Notice now in Joshua that even though the children of Israel were promised the land they were conquering, with Joshua as their leader, that they still had much work to do before they were able to rest in the land that was promised to them. In order to even step foot in the land promised them, they had to drive the current residents out. Many times they failed to drive them out completely and dwelt among people who were not God’s people. Often this caused many of them to stumble.  

I relate this to sin under our new covenant through Jesus. Although we are promised the kingdom of God at the end of our life race, we still have much work to do. For one, we must drive out the sin from our lives completely, not allowing it to dwell with us. If we don’t, we may end up with a snare that costs us our lives. Thank God for repentance and forgiveness of sins.

Now let’s switch gears back to Luke chapter two. There is so much detail that shouldn’t be ignored. These details, along with the parallels between both of the major covenants, can grant us an even greater understanding of what this life is all about if we go through it all carefully. But again, the result of all the knowledge gained should lead us into new creatures, people who are made in the image of God, who become new in the image of Christ, to the glory of God if we belong to him.

The second chapter of Luke is full of people who I admire for their Godly character. I have no doubt that God hand selected them all to receive the best gift, being eyewitnesses of their Messiah Jesus.

Like unto Mary, the angel of the Lord came to a group of highly favored shepherds, bringing good news of great joy for all people. Not only one angel, but a multitude of heavenly hosts came, praising God before them for what he had done. If I am understanding their message correctly, I would say that they were among the men with whom God was pleased. It is my strive at the end of this life to hear those words from my Lord Jesus when I get the chance to meet him face to face.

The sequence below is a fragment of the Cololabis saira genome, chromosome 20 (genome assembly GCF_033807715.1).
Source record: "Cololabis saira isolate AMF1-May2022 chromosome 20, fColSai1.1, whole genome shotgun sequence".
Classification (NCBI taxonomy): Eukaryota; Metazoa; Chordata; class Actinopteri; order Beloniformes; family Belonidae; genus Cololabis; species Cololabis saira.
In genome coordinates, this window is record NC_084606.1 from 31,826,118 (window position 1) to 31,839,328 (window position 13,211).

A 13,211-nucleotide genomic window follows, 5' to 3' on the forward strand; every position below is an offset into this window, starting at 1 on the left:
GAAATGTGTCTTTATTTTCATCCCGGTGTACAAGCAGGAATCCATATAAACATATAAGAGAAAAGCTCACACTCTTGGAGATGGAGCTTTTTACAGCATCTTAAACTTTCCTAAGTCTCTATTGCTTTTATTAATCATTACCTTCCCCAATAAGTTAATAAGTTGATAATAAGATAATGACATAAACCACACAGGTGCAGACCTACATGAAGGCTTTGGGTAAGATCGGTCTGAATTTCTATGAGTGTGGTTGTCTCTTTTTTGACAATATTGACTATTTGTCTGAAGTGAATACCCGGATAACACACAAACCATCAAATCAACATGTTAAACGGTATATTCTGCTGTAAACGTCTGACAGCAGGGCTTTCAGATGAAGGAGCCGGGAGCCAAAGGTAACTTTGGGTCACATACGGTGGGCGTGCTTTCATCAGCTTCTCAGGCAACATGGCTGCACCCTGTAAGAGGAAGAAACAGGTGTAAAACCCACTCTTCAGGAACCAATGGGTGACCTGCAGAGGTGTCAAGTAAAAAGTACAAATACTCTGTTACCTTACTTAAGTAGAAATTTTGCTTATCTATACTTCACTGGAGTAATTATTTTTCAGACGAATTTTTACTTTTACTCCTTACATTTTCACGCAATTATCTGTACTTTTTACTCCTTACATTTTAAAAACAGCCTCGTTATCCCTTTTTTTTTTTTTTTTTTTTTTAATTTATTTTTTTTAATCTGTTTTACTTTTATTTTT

When the shepherds heard these words, they went straight away to see what was made known to them. That is faith. After they fellowshipped with the new parents, they went away with the response that we should all endeavor to have after an encounter with our Messiah, which was to glorify and praise their God for all that they had heard and seen, just as it had been told to them.

Next comes Simeon, the man looking for the consolation of Israel, a devout and righteous man, with holy spirit upon him. He got what he was hungering and thirsting for when he held the Lord God’s Christ in his arms. His response was to bless God, the one who gave him what he promised him, for eyes to see God’s salvation in the face of Jesus, who would be a light of revelation to the gentiles and the glory of God’s people Israel.

Then we’re told about Anna, the prophetess, who chose to remain devoted to God’s work in the temple. Day and night she served the Lord God with fasting and prayers, after being widowed for years. At the age of 84, she met her Messiah Jesus. At that very moment, her response was to give thanks to God. She then continued speaking of Jesus to all those who were looking for the redemption of Jerusalem.